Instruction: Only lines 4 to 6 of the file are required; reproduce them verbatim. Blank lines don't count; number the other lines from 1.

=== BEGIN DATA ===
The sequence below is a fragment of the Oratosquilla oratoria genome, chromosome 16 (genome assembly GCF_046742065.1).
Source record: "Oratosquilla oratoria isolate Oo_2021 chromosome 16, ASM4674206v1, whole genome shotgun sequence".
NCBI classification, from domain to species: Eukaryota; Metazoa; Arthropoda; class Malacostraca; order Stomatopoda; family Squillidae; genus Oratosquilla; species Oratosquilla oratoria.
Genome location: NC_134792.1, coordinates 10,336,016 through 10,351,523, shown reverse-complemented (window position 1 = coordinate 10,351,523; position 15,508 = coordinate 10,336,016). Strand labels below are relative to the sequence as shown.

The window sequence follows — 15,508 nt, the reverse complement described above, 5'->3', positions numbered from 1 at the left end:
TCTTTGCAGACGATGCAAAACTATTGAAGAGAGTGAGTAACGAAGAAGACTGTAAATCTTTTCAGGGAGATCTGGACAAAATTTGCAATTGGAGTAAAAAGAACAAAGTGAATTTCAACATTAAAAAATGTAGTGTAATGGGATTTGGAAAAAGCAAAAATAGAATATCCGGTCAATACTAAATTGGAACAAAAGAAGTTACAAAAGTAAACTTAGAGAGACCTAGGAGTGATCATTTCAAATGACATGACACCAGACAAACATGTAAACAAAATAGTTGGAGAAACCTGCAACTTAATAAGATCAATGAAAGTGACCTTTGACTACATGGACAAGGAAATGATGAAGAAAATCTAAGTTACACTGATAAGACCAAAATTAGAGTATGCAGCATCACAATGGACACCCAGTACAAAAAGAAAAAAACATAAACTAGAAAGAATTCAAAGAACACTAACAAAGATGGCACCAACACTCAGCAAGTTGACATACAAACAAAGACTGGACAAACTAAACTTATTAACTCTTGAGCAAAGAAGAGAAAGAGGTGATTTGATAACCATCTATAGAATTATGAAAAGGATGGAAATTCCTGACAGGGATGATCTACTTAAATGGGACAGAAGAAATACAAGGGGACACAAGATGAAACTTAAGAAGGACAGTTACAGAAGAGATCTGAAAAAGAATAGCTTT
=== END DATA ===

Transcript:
Genome location: NC_134792.1, coordinates 10,336,016 through 10,351,523, shown reverse-complemented (window position 1 = coordinate 10,351,523; position 15,508 = coordinate 10,336,016). Strand labels below are relative to the sequence as shown.

The window sequence follows — 15,508 nt, the reverse complement described above, 5'->3', positions numbered from 1 at the left end:
TCTTTGCAGACGATGCAAAACTATTGAAGAGAGTGAGTAACGAAGAAGACTGTAAATCTTTTCAGGGAGATCTGGACAAAATTTGCAATTGGAGTAAAAAGAACAAAGTGAATTTCAACATTAAAAAATGTAGTGTAATGGGATTTGGAAAAAGCAAAAATAGAATATCCGGTCAATACTAAATTGGAACAAAAGAAGTTACAAAAGTAAACTTAGAGAGACCTAGGAGTGATCATTTCAAATGACATGACACCAGACAAACATGTAAACAAAATAGTTGGAGAAACCTGCAACTTAATAAGATCAATGAAAGTGACCTTTGACTACATGGACAAGGAAATGATGAAGAAAATCTAAGTTACACTGATAAGACCAAAATTAGAGTATGCAGCATCACAATGGACACCCAGTACAAAAAGAAAAAAACATAAACTAGAAAGAATTCAAAGAACACTAACAAAGATGGCACCAACACTCAGCAAGTTGACATACAAACAAAGACTGGACAAACTAAACTTATTAACTCTTGAGCAAAGAAGAGAAAGAGGTGATTTGATAACCATCTATAGAATTATGAAAAGGATGGAAATTCCTGACAGGGATGATCTACTTAAATGGGACAGAAGAAATACAAGGGGACACAAGATGAAACTTAAGAAGGACAGTTACAGAAGAGATCTGAAAAAGAATAGCTTT